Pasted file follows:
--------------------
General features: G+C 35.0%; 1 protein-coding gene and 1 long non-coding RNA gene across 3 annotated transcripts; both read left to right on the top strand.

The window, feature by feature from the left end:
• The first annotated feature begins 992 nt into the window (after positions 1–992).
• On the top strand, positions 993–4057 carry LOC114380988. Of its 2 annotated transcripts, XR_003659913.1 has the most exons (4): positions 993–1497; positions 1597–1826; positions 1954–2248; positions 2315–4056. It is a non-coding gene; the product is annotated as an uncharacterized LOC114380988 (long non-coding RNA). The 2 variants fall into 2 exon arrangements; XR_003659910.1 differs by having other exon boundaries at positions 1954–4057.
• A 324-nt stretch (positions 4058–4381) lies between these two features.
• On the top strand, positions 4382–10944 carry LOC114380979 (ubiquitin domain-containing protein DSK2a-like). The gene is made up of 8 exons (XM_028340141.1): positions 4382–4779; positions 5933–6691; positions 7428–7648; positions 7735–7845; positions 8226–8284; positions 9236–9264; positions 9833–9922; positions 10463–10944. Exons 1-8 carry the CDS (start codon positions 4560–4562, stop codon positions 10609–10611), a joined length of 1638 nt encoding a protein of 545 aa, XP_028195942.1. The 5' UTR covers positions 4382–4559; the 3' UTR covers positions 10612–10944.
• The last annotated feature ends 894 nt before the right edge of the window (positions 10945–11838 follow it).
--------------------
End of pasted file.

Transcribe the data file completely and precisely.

General features: G+C 35.0%; 1 protein-coding gene and 1 long non-coding RNA gene across 3 annotated transcripts; both read left to right on the top strand.

The window, feature by feature from the left end:
• The first annotated feature begins 992 nt into the window (after positions 1–992).
• On the top strand, positions 993–4057 carry LOC114380988. Of its 2 annotated transcripts, XR_003659913.1 has the most exons (4): positions 993–1497; positions 1597–1826; positions 1954–2248; positions 2315–4056. It is a non-coding gene; the product is annotated as an uncharacterized LOC114380988 (long non-coding RNA). The 2 variants fall into 2 exon arrangements; XR_003659910.1 differs by having other exon boundaries at positions 1954–4057.
• A 324-nt stretch (positions 4058–4381) lies between these two features.
• On the top strand, positions 4382–10944 carry LOC114380979 (ubiquitin domain-containing protein DSK2a-like). The gene is made up of 8 exons (XM_028340141.1): positions 4382–4779; positions 5933–6691; positions 7428–7648; positions 7735–7845; positions 8226–8284; positions 9236–9264; positions 9833–9922; positions 10463–10944. Exons 1-8 carry the CDS (start codon positions 4560–4562, stop codon positions 10609–10611), a joined length of 1638 nt encoding a protein of 545 aa, XP_028195942.1. The 5' UTR covers positions 4382–4559; the 3' UTR covers positions 10612–10944.
• The last annotated feature ends 894 nt before the right edge of the window (positions 10945–11838 follow it).